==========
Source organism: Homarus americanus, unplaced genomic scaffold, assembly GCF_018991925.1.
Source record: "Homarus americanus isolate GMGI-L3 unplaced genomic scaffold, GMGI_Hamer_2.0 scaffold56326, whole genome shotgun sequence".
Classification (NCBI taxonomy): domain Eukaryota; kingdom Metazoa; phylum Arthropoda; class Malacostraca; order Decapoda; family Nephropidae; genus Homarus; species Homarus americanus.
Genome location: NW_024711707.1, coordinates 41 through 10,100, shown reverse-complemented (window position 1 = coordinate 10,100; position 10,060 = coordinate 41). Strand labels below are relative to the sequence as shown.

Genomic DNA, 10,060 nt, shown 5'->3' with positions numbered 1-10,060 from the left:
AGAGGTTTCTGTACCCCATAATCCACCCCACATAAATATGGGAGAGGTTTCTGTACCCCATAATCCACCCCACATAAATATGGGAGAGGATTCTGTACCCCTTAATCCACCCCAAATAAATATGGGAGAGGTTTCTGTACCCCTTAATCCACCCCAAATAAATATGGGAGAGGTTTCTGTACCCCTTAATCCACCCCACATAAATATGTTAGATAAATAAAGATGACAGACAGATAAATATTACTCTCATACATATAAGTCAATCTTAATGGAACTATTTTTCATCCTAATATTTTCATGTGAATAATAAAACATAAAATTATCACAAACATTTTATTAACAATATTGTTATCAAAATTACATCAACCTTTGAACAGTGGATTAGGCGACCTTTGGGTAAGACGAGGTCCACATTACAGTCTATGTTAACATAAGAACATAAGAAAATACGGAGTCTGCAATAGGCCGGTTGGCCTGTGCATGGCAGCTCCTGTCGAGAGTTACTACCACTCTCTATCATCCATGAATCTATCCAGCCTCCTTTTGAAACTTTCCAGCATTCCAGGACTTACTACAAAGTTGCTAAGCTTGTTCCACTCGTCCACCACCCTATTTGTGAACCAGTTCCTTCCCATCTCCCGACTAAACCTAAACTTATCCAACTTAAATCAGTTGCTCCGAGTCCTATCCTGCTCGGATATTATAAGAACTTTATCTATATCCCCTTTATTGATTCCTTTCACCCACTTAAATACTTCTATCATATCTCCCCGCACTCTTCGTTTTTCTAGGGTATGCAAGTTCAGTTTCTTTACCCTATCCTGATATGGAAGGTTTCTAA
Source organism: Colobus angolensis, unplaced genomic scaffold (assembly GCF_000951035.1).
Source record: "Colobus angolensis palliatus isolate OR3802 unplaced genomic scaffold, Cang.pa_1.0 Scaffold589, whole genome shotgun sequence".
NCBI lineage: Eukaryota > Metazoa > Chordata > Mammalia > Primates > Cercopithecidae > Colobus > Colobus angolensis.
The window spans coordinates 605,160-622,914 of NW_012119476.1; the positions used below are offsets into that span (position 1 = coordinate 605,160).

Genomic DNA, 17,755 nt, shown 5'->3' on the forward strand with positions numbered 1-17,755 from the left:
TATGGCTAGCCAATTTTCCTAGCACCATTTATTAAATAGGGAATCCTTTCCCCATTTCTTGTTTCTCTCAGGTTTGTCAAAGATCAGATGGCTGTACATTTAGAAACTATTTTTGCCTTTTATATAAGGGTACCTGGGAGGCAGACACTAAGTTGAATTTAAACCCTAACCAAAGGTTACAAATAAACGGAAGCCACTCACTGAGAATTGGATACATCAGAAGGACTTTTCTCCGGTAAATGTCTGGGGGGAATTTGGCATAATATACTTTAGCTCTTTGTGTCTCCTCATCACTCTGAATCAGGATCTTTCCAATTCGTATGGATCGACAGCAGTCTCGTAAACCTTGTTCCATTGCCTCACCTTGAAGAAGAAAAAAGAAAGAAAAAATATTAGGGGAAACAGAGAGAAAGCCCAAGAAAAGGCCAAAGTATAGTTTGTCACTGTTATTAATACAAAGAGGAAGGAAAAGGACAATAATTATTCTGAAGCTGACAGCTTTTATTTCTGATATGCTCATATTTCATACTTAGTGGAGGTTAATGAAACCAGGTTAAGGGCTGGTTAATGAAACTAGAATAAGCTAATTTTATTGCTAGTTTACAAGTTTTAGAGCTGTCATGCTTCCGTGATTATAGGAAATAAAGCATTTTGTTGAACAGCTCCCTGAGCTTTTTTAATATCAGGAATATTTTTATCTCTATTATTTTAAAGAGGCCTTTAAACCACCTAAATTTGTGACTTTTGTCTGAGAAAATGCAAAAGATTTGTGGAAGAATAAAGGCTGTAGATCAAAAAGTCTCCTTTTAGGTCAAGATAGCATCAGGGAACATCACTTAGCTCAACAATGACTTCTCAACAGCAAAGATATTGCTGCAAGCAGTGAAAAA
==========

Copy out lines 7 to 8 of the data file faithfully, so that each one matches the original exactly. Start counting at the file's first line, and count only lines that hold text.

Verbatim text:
Source organism: Colobus angolensis, unplaced genomic scaffold (assembly GCF_000951035.1).
Source record: "Colobus angolensis palliatus isolate OR3802 unplaced genomic scaffold, Cang.pa_1.0 Scaffold589, whole genome shotgun sequence".